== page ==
Recently around the Pacific Northwest the news folks have been predicting the doom and gloom of a cataclysmic event.  Do you have enough water?  Do you have enough food?  Do you have a plan to keep warm?  How will you survive unless you plan ahead?

I have planned ahead.  I am ready.  When this happens, we will eat rabbit.  Don’t tell anyone, because, there are only enough for us for each season.  Well maybe a little more than enough for us.  I am not sure what we will eat with them, but we use to eat rabbit a lot when we raised them for meat.  Why not now?  Rabbit stew day in and day out may be boring, but it is life sustaining.  I am not sure we could put much of dent in the population at the rate they reproduce, but we could make some inroads.

 

 

Peace and the Bountiful Harvest

It is late October and I just looked out into the very dark evening after a somewhat mixed day and I see the crescent moon through the trees.  It is a peaceful sight.  There is also no wind.  It isn’t warm, but it is peaceful.  I have just gone out and gotten wood for the fire to keep us warm through the night.

I guess that we can say, officially, that we are headed to winter.  That is the thing about living in the maritime northwest.  Winter is usually at least two months before and after the winter solstice.  Why does winter start then?  We have our coldest, wettest weather before AND after that date.  I never could understand why winter officially started on the 21st of December.  We are long in the throes of winter by then.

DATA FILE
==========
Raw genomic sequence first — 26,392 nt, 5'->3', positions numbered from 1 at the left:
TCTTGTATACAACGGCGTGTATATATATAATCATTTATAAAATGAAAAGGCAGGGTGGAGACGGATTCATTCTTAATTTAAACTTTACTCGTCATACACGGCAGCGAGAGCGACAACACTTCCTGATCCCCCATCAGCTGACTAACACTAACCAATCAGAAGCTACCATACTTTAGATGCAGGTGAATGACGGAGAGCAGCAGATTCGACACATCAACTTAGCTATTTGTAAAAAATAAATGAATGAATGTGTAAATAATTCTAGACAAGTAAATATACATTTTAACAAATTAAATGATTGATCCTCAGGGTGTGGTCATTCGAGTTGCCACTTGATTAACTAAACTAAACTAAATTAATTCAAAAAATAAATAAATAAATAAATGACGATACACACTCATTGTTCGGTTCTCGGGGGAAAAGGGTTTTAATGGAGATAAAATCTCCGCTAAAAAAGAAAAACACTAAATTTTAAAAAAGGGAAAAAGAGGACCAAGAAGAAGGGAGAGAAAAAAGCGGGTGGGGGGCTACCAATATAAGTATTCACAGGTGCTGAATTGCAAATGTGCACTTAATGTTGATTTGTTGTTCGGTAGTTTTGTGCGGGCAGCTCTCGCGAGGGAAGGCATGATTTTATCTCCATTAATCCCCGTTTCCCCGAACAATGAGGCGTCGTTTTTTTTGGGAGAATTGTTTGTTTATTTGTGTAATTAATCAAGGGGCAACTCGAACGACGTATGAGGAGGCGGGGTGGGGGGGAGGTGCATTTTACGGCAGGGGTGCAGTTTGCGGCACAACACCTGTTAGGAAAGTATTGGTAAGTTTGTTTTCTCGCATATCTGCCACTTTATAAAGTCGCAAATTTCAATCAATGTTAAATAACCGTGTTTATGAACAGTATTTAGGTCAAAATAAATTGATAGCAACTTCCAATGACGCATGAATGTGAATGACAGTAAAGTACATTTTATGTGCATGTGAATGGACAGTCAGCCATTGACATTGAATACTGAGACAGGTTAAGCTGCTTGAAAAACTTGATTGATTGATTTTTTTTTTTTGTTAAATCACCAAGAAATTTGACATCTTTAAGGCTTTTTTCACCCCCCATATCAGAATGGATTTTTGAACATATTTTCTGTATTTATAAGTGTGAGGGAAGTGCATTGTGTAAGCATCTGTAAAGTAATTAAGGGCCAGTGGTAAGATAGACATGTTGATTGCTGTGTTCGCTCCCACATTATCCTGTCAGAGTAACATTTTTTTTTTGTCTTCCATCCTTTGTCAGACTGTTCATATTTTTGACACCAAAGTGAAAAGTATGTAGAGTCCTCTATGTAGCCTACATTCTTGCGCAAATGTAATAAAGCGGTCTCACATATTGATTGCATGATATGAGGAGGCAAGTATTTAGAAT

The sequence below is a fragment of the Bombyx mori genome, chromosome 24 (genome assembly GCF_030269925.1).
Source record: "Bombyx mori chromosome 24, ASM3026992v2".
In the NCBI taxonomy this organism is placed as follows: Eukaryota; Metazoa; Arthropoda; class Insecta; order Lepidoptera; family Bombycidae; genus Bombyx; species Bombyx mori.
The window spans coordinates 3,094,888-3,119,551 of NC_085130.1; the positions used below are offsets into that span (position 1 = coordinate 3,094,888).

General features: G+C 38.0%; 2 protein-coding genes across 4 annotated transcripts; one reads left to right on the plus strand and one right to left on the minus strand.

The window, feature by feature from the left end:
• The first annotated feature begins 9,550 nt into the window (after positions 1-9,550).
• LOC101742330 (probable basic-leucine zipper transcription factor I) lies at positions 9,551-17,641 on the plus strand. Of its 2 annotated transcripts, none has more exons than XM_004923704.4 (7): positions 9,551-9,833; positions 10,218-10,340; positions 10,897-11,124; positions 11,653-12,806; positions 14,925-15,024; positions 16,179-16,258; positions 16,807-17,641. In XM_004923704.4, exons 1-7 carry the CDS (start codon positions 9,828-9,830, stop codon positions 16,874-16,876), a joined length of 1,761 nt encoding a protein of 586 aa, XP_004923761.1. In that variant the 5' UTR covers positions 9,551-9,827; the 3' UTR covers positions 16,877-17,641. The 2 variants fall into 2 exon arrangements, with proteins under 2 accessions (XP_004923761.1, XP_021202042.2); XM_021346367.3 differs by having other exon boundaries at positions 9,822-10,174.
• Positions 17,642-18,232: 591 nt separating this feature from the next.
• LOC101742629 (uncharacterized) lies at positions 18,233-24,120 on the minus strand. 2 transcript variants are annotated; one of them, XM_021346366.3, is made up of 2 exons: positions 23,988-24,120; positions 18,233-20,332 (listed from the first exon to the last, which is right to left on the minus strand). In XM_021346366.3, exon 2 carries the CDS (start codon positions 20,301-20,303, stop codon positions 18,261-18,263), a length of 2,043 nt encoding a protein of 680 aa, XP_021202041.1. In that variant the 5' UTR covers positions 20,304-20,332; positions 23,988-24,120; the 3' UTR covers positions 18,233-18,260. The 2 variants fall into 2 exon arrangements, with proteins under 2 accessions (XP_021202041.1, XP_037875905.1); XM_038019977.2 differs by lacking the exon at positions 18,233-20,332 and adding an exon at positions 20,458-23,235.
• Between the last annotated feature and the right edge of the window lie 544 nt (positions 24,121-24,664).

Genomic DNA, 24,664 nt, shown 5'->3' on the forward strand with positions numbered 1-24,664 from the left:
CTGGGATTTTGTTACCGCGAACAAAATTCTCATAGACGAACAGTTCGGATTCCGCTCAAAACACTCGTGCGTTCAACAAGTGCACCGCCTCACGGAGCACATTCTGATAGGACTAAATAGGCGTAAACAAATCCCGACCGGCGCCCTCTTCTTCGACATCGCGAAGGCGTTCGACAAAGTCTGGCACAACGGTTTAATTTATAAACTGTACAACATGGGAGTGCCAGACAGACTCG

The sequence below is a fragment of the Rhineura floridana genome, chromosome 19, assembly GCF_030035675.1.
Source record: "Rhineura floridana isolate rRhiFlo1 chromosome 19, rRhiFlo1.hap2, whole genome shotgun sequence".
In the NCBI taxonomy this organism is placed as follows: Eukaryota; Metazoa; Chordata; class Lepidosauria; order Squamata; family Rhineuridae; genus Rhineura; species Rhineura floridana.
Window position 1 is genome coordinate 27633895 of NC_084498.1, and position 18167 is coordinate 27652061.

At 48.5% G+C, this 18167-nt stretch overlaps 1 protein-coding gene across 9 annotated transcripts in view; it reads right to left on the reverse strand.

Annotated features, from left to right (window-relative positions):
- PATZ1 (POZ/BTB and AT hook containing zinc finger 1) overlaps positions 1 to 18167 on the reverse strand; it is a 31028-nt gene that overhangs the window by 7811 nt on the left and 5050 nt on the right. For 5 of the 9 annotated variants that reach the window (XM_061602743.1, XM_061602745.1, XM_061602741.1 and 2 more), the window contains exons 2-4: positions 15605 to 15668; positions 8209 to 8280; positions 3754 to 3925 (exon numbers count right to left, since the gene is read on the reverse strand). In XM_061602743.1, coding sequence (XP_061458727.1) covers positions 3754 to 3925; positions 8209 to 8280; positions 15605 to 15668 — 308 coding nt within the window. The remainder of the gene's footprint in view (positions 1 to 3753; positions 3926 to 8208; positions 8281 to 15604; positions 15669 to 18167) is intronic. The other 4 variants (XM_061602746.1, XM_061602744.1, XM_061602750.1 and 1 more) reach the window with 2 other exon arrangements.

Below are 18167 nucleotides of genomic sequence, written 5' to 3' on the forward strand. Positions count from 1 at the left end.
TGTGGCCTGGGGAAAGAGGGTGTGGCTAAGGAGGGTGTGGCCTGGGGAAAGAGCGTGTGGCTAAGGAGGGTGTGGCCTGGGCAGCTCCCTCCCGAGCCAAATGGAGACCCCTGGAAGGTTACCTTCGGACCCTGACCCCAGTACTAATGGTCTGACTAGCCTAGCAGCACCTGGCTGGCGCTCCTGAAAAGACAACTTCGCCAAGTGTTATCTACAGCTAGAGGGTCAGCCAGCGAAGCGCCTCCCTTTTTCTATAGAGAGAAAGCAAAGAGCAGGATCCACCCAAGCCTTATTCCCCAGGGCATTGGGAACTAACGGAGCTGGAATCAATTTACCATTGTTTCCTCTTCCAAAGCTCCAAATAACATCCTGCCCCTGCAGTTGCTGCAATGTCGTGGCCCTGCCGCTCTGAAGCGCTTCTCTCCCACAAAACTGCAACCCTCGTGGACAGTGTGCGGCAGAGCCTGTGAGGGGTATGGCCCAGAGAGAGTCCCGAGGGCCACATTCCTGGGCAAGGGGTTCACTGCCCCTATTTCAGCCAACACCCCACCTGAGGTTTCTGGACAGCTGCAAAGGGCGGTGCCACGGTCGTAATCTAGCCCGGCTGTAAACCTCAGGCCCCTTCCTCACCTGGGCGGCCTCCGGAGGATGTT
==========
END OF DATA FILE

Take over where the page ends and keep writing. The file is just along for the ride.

I have just finished doing all the tomatoes I am going to do this year.  We have been hauling home buckets of them from our farm for processing.  I have made zillions of bottles of tomato sauce, tomato paste, tomato pickle relish (both red and green), marinara and more. I had two large buckets left to finish today and I am hoping this is the last of it.  They do look beautiful sitting on the shelves in the root cellar.  We had thirty-eight plants at the farm and another nine here in the greenhouse.  They stopped blooming a month ago, and then we just hoped that some ripen, which they did in abundance.